With nine Tony Awards and a historic, record-setting Broadway run when it debuted 50 years ago, Fiddler on the Roof has been called "the greatest musical of all time."
Timeless songs—"If I Were a Rich Man," "Sabbath Prayer," and "Sunrise, Sunset"—underscore a universal story about family, love, tradition, and change. Directed by Dennis Razze, PSF associate artistic director, the musical previews June 11 and 12, opens June 13 and runs through June 29 on the Main Stage of the Labuda Center for the Performing Arts on the DeSales University campus. Ticket prices range from $25 to $56.
Tevye, the philosophical dairyman who achieved worldwide renown, faces changes in his village that challenge the traditions he cherishes and the faith that defines his life. Joe Vincent takes on the iconic role. Vincent, whose career includes a combined 32 years at some of the country’s most renowned Shakespeare festivals, has played Tevye several times and returns to PSF following a turn as Big Daddy in the 2012 production of Cat on a Hot Tin Roof.
Anne Kanengeiser, Broadway veteran and a two-time recipient of Washington’s Helen Hayes Award, portrays Tevye’s occasionally cantankerous wife Golde, who plots to marry off their daughters with Yenta, played by Patti Mariano, whose Broadway credits range from Bye Bye Birdie to The Full Monty to the revival of 42nd Street.
PSF regular John Ahlin plays Lazar Wolf, an eager suitor for Tevye’s reluctant eldest daughter, Tzeitel, Jennifer Apple, whose heart belongs to another. Also vying for Tzeitel is Motel, the tailor, played by Hunter Ringsmith.
Jonathan Raviv portrays Perchik, a student Tevye employs to teach his daughters. Perchik becomes enamored of Hodel, played by Leah Scofield. Breaking all of Tevye’s expectations is Chava, Christine Baglivio, who falls in love with a Russian gentile, Fyedka, played by Matt Kleckner.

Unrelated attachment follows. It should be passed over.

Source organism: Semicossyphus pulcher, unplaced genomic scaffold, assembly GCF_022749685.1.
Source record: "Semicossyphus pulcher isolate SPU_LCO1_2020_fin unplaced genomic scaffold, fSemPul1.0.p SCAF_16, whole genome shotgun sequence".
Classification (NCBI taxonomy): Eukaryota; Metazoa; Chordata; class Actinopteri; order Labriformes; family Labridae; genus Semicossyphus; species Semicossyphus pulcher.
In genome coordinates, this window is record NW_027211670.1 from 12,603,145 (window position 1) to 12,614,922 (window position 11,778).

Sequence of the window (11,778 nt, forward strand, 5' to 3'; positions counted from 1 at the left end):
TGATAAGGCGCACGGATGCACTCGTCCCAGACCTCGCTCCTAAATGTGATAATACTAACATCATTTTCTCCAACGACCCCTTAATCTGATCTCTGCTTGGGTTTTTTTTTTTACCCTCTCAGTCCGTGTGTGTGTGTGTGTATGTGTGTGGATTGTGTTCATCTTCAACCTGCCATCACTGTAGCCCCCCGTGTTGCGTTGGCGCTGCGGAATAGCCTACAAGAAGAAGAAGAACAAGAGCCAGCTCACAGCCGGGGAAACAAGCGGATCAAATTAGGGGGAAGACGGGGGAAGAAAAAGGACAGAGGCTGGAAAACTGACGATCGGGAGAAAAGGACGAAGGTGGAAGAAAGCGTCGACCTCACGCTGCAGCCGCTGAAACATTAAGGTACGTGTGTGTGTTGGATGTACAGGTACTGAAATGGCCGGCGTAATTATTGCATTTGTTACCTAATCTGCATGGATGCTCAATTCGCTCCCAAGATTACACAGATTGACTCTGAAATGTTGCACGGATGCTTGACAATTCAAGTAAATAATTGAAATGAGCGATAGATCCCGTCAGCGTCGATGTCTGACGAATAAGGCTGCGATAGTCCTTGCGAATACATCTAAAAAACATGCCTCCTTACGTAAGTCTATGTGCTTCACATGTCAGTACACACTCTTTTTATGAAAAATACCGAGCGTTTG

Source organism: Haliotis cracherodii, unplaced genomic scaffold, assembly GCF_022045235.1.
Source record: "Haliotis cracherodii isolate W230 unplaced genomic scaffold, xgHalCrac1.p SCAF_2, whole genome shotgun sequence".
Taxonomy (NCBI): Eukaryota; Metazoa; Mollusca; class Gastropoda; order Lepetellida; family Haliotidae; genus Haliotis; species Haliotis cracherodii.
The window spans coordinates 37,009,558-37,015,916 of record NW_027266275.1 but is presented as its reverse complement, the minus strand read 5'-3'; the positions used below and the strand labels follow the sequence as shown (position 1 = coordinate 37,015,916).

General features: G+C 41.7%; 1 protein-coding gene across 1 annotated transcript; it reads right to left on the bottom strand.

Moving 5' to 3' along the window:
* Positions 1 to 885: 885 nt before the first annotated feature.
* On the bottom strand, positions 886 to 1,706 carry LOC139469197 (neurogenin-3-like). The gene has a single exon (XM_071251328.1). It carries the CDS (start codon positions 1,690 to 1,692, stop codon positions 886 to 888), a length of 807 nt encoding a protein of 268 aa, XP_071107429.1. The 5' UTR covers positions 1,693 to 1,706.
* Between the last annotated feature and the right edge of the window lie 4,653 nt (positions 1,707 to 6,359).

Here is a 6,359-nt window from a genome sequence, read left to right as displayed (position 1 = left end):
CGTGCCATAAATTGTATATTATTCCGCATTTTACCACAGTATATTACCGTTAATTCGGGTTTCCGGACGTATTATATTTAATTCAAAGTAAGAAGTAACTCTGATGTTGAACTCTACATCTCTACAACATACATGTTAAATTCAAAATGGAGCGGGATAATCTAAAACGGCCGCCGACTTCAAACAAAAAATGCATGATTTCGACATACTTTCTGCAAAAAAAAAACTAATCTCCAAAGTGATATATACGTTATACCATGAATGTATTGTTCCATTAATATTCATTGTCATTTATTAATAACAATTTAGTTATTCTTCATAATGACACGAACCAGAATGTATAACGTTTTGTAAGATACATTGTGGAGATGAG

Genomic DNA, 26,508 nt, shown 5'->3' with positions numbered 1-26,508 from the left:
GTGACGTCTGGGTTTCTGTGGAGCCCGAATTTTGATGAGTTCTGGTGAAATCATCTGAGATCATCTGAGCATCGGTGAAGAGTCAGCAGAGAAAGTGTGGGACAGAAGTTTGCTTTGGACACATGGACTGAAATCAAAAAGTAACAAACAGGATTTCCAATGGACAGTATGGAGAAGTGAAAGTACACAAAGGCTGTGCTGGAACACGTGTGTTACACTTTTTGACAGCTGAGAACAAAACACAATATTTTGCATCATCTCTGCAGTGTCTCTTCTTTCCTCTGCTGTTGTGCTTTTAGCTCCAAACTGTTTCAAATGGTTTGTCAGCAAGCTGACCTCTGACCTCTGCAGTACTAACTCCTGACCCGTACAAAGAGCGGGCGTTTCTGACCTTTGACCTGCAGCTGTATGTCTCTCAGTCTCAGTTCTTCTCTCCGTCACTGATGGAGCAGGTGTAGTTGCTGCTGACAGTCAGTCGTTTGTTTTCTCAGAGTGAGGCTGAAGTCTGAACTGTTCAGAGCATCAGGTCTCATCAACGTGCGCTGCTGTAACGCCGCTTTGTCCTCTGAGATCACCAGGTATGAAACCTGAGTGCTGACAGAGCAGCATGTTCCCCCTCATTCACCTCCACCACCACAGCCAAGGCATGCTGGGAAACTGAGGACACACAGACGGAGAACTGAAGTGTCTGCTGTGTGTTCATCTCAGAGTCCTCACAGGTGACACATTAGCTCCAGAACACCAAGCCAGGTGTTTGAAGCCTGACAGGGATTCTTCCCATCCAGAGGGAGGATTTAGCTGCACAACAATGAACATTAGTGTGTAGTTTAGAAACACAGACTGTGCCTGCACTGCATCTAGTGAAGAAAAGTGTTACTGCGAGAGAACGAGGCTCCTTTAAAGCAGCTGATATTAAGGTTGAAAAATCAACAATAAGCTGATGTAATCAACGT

Set in 1905 on the eve of the Russian revolutionary period, Fiddler was written by Joseph Stein with music by Jerry Bock and lyrics by Sheldon Harnick. The three were all successful Broadway artists who adapted the Ukrainian-born Sholem Aleichem’s Teyve stories for the stage.
Stephen Casey is recreating Jerome Robbins original choreography. Casey, who choreographed Oklahoma! at PSF last season to great acclaim, has a team of male dancers who fearlessly face off with each other in the famed “To Life” sequence: Sean Bell, Cody Davis and Ben Delony lead the dance ensemble.
Musical Director and conductor is Nathan Diehl. J. Alex Cordaro is fight director. Scenery is designed by Will Neuert; costumes by Sam Fleming and Eric T. Haugen,lights; Ian P. Carr, sound.
Production Sponsor is Alvin H. Butz, Inc., and co-sponsors are Air Products Inc. and Diefenderfer Electrical Contractors. Season Sponsor is Breslin, Ridyard, and Fadero Architects Inc.; Associate Season Sponsors are Linda Lapos and Paul Wirth, the Szarko Family, and The Harry C. Trexler Trust. Media sponsors are The Morning Call and Service Electric Cable TV & Communications.
For tickets, call 610.282.WILL  or go online to www.pashakespeare.org.
The season also features The Two Gentlemen of Verona (June 18 – July 13); Lend Me a Tenor (July 9 – August 3) in repertory with Macbeth (July 17 – August 3); Tina Packer’s Women of Will (July 20 – August 3); Cinderella (through August 2); and Shakespeare for Kids (July 23 - August 2).
PSF is also offering two “one-night-only” performances: Anthony Lawton’s adaptation of C.S. Lewis’ The Great Divorce, Monday, June 23 at 7:30pm and the world-renowned Baltimore Consort will present “The Food of Love: Songs for Shakespeare” on Monday, July 28 at 7:30pm.
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